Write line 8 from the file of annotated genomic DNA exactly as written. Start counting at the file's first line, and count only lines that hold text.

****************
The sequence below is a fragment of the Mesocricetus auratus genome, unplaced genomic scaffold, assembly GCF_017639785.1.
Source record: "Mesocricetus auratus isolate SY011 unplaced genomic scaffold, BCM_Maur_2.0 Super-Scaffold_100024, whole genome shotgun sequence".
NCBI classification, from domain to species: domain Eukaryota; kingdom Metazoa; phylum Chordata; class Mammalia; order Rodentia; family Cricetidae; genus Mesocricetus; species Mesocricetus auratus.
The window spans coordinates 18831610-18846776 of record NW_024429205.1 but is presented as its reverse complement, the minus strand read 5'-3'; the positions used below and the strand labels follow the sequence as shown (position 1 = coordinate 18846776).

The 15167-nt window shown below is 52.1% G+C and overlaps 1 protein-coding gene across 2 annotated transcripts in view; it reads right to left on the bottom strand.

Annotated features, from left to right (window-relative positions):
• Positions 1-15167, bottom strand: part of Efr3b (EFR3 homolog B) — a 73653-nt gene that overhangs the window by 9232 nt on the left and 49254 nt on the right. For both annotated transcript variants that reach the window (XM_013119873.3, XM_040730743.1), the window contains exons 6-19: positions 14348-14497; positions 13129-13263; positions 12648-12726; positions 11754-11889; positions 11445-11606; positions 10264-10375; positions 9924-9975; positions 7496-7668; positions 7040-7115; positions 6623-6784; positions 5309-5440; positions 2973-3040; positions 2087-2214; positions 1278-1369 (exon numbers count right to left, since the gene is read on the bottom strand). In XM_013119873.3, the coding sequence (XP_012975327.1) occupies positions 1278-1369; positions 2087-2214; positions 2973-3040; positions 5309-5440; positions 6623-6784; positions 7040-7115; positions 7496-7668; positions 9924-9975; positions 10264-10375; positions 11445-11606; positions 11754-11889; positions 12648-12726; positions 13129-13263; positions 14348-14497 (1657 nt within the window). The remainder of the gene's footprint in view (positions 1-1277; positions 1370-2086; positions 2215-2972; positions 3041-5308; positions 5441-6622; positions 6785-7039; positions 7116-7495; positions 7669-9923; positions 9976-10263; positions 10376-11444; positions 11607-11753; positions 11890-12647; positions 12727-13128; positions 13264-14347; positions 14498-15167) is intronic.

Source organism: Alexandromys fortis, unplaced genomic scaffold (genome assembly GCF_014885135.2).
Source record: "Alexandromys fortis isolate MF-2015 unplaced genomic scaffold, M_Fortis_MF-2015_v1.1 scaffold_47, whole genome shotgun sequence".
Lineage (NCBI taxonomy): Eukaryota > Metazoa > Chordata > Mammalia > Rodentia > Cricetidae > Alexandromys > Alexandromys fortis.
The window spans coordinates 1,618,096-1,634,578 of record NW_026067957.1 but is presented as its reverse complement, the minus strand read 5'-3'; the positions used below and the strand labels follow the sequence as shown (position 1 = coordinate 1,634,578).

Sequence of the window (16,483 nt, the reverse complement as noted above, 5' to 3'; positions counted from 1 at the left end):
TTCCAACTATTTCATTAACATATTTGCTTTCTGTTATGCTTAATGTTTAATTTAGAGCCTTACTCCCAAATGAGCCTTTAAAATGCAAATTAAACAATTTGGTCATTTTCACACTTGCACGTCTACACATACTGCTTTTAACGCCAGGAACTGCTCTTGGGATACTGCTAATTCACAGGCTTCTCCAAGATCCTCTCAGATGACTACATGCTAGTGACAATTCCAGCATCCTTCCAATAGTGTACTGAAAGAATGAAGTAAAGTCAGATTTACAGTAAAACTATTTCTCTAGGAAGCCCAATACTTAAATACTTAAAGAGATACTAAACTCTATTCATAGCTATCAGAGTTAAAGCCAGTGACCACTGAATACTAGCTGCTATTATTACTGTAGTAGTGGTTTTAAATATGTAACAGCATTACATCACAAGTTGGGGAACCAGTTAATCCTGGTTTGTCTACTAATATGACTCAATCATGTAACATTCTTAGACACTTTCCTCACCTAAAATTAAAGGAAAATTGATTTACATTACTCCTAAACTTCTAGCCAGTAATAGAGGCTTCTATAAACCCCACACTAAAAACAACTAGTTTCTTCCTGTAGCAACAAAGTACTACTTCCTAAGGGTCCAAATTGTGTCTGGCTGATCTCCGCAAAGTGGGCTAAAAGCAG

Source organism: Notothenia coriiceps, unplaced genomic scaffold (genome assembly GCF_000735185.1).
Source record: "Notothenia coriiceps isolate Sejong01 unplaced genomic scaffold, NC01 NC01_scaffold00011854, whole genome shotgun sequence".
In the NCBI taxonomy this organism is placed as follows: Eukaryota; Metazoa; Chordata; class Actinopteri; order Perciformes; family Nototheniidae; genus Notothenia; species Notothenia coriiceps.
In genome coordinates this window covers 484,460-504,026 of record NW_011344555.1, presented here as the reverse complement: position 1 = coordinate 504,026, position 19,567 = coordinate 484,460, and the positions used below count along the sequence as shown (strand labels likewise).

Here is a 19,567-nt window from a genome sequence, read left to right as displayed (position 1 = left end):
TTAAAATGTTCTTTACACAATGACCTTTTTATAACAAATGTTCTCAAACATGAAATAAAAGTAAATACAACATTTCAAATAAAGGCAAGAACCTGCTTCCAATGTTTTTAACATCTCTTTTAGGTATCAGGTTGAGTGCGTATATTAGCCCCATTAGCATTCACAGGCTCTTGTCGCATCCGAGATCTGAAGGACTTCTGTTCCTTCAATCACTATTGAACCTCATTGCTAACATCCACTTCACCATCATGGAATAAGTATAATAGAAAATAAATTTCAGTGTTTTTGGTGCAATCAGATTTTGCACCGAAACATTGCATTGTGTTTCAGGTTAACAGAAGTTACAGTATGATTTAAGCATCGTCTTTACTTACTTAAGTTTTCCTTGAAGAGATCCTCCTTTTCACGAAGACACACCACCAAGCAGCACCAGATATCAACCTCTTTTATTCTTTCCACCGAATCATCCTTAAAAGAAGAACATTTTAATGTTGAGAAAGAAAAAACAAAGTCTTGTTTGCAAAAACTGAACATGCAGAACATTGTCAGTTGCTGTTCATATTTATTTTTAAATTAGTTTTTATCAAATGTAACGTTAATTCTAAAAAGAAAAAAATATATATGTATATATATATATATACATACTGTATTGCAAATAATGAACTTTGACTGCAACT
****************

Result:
Source organism: Alexandromys fortis, unplaced genomic scaffold (genome assembly GCF_014885135.2).